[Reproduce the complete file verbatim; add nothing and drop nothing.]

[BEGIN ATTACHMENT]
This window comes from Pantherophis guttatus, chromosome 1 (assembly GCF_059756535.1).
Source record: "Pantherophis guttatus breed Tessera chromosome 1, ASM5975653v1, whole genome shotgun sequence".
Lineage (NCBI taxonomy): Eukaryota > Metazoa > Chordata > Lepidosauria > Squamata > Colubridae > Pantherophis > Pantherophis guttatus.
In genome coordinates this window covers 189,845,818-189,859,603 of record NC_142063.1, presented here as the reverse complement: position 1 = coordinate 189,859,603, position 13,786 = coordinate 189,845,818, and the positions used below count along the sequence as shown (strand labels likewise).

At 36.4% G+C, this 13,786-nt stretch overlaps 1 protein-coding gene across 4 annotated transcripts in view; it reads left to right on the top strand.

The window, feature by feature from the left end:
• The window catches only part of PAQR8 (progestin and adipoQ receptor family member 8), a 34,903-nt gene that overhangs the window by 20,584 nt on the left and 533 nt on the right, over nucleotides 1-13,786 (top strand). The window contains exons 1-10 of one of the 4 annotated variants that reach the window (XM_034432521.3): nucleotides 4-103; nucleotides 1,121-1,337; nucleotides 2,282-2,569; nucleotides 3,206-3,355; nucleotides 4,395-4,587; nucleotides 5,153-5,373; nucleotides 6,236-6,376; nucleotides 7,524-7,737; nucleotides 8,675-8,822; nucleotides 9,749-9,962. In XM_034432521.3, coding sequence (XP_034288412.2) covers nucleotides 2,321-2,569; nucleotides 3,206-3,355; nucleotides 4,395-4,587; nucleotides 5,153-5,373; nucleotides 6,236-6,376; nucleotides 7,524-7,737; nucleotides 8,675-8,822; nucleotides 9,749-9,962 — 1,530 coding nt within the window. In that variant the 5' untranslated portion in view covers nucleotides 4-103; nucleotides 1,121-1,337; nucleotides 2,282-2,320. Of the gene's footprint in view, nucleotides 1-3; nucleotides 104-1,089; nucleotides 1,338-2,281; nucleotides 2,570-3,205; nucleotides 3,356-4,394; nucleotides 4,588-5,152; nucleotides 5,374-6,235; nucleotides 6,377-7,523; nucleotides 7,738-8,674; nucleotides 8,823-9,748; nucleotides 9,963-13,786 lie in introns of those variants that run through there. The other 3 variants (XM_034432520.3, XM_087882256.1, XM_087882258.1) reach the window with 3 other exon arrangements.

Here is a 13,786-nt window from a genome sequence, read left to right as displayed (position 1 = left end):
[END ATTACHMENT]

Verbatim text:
This window comes from Pantherophis guttatus, chromosome 1 (assembly GCF_059756535.1).
Source record: "Pantherophis guttatus breed Tessera chromosome 1, ASM5975653v1, whole genome shotgun sequence".
Lineage (NCBI taxonomy): Eukaryota > Metazoa > Chordata > Lepidosauria > Squamata > Colubridae > Pantherophis > Pantherophis guttatus.
In genome coordinates this window covers 189,845,818-189,859,603 of record NC_142063.1, presented here as the reverse complement: position 1 = coordinate 189,859,603, position 13,786 = coordinate 189,845,818, and the positions used below count along the sequence as shown (strand labels likewise).

At 36.4% G+C, this 13,786-nt stretch overlaps 1 protein-coding gene across 4 annotated transcripts in view; it reads left to right on the top strand.

The window, feature by feature from the left end:
• The window catches only part of PAQR8 (progestin and adipoQ receptor family member 8), a 34,903-nt gene that overhangs the window by 20,584 nt on the left and 533 nt on the right, over nucleotides 1-13,786 (top strand). The window contains exons 1-10 of one of the 4 annotated variants that reach the window (XM_034432521.3): nucleotides 4-103; nucleotides 1,121-1,337; nucleotides 2,282-2,569; nucleotides 3,206-3,355; nucleotides 4,395-4,587; nucleotides 5,153-5,373; nucleotides 6,236-6,376; nucleotides 7,524-7,737; nucleotides 8,675-8,822; nucleotides 9,749-9,962. In XM_034432521.3, coding sequence (XP_034288412.2) covers nucleotides 2,321-2,569; nucleotides 3,206-3,355; nucleotides 4,395-4,587; nucleotides 5,153-5,373; nucleotides 6,236-6,376; nucleotides 7,524-7,737; nucleotides 8,675-8,822; nucleotides 9,749-9,962 — 1,530 coding nt within the window. In that variant the 5' untranslated portion in view covers nucleotides 4-103; nucleotides 1,121-1,337; nucleotides 2,282-2,320. Of the gene's footprint in view, nucleotides 1-3; nucleotides 104-1,089; nucleotides 1,338-2,281; nucleotides 2,570-3,205; nucleotides 3,356-4,394; nucleotides 4,588-5,152; nucleotides 5,374-6,235; nucleotides 6,377-7,523; nucleotides 7,738-8,674; nucleotides 8,823-9,748; nucleotides 9,963-13,786 lie in introns of those variants that run through there. The other 3 variants (XM_034432520.3, XM_087882256.1, XM_087882258.1) reach the window with 3 other exon arrangements.

Here is a 13,786-nt window from a genome sequence, read left to right as displayed (position 1 = left end):